Attention-Deficit Hyperactivity Disorder at a Glance
People with attention-deficit hyperactivity disorder (ADHD) may have trouble paying attention or controlling impulsive behavior, and they may be overly active. Difficulty paying attention is the main problem for some people, hyperactivity and impulsiveness for others. Surveys estimate that as many as 9 percent of American children and 4 percent of adults have ADHD. Conventional treatment for ADHD includes medication, behavior therapy, or a combination of both. Stimulant medication (the most commonly used type of medication) has been shown to be helpful for at least 70 percent of children with ADHD.
What the Science Says
Although conventional treatment has been proven helpful for ADHD symptoms in children and adults, complementary approaches have not. Complementary health approaches studied for ADHD include the following:
- Dietary supplements
- The possibility that omega-3 fatty acids could be helpful for ADHD is being investigated, but the evidence is inconclusive.
- Correcting deficiencies in the minerals zinc, iron, or magnesium may improve ADHD symptoms, but this does not mean that supplements of these minerals would be helpful for people with ADHD who are not deficient, and all three minerals can be toxic if taken in excessive amounts.
- Melatonin has not been shown to relieve ADHD symptoms, but it may help children with ADHD who have sleep problems to fall asleep sooner.
- Research on L-carnitine/acetyl-L-carnitine and various herbs, such as St. John’s wort, French maritime pine bark extract (also known as Pycnogenol), and Ginkgo biloba, has not demonstrated that these supplements are helpful for ADHD.
- Special diets. Despite much research, the role of foods and food ingredients (such as color additives) in ADHD remains controversial. Some evidence suggests that only a small number of people with ADHD are affected by substances in food, and that different individuals may react to different foods or food components.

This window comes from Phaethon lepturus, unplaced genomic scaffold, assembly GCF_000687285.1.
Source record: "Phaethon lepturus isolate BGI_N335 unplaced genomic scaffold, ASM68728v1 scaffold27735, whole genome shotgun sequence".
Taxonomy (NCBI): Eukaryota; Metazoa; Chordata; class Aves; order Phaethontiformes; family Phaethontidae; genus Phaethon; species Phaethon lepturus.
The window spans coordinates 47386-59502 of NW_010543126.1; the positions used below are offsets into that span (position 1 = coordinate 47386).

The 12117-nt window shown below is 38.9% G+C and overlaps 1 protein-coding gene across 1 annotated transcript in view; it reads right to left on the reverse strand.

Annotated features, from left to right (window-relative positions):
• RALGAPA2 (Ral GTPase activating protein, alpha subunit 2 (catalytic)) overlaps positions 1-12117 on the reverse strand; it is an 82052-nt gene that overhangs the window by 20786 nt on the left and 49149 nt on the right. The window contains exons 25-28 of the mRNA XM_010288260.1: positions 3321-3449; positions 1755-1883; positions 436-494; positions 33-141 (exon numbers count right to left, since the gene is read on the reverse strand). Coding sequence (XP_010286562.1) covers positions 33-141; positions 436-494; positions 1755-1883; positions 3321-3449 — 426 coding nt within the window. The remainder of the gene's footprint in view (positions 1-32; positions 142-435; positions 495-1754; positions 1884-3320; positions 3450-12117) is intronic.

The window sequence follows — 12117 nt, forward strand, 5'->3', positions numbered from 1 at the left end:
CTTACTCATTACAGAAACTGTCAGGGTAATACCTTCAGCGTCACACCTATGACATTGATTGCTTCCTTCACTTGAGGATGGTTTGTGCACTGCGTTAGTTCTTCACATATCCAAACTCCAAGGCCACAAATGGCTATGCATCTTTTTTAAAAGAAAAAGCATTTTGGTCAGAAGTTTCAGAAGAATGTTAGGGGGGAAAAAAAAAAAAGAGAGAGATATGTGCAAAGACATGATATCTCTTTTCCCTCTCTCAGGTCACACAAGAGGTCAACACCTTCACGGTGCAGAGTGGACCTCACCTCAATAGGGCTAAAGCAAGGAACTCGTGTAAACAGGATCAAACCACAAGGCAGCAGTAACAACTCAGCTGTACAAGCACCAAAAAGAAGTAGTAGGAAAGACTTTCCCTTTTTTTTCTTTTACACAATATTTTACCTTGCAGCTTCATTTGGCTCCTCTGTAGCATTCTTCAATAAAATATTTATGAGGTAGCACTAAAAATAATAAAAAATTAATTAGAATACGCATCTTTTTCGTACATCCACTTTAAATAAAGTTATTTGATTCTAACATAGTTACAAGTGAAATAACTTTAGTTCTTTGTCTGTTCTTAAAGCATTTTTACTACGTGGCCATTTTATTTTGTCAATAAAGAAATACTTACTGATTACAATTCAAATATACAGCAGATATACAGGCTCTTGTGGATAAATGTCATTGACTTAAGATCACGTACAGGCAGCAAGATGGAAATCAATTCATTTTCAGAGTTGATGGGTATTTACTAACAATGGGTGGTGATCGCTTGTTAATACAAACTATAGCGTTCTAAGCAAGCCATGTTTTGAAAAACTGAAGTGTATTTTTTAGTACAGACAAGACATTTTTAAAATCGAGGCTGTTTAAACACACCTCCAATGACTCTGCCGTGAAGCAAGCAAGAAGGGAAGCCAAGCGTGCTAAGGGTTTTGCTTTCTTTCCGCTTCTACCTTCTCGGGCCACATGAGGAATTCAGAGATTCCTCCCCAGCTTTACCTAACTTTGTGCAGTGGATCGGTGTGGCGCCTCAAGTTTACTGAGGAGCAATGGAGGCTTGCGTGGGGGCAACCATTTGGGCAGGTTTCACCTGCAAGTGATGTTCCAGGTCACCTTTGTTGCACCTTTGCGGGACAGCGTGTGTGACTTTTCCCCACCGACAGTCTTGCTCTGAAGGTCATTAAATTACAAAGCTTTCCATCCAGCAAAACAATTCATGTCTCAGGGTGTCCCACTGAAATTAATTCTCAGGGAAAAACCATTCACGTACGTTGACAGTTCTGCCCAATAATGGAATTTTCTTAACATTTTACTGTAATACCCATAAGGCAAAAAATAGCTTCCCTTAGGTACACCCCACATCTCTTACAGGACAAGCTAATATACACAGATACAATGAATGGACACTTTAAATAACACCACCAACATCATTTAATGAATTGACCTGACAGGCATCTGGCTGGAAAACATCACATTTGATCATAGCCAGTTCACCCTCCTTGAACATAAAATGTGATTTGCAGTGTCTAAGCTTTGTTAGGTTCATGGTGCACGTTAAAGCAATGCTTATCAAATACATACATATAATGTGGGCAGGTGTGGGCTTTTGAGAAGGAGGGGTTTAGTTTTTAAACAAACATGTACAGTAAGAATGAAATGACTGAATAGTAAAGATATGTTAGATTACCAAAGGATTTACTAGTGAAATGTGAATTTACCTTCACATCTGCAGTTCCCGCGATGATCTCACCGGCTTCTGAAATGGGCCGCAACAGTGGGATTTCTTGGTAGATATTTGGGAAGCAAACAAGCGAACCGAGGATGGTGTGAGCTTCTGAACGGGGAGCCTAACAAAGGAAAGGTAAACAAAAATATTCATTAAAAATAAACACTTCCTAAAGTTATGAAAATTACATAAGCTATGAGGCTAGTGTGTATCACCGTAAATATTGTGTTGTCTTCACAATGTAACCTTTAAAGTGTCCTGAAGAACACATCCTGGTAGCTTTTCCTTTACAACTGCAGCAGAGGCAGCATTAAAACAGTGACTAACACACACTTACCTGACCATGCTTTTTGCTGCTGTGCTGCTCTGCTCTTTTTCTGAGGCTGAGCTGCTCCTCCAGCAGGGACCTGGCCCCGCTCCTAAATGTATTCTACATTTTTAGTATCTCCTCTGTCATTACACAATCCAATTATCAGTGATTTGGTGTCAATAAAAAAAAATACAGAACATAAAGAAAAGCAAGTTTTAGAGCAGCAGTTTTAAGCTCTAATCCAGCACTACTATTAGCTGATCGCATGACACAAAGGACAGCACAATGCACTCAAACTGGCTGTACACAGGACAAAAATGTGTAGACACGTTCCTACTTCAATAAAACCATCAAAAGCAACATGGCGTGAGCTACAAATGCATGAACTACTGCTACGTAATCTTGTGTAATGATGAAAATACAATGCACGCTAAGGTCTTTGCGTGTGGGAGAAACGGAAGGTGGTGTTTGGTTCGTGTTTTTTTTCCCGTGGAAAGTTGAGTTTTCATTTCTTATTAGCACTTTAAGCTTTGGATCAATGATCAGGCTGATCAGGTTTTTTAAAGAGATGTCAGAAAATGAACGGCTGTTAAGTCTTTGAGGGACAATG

- Neurofeedback. Some research has suggested that neurofeedback, a technique in which people are trained to alter their brain wave patterns, may improve ADHD symptoms, but several small studies that compared neurofeedback with a simulated (sham) version of the procedure did not find differences between the two treatments.
- Other complementary health approaches. An assessment of research on homeopathy concluded that there is no evidence that it is helpful for ADHD symptoms. Several mind and body practices, including acupuncture, chiropractic care, massage therapy, meditation, and yoga, have been studied for ADHD. However, the amount of evidence on each of these practices is small, and no conclusions can be reached about whether they are helpful.
Side Effects and Risks
- Dietary supplements may have side effects and may interact with drugs. In particular, St. John’s wort can speed up the process by which the body breaks down many drugs, thus making the drugs less effective. Zinc, iron, and magnesium can all be toxic in high doses.
- If you’re interested in trying a special diet, consult your health care provider and consider getting guidance from a registered dietitian. Planning, evaluating, and following special diets can be challenging, and it is important to ensure that the diet meets nutritional needs.
- If you’re considering using any of the approaches discussed here for ADHD, discuss this decision with your (or your child’s) health care provider.
This page last modified April 21, 2016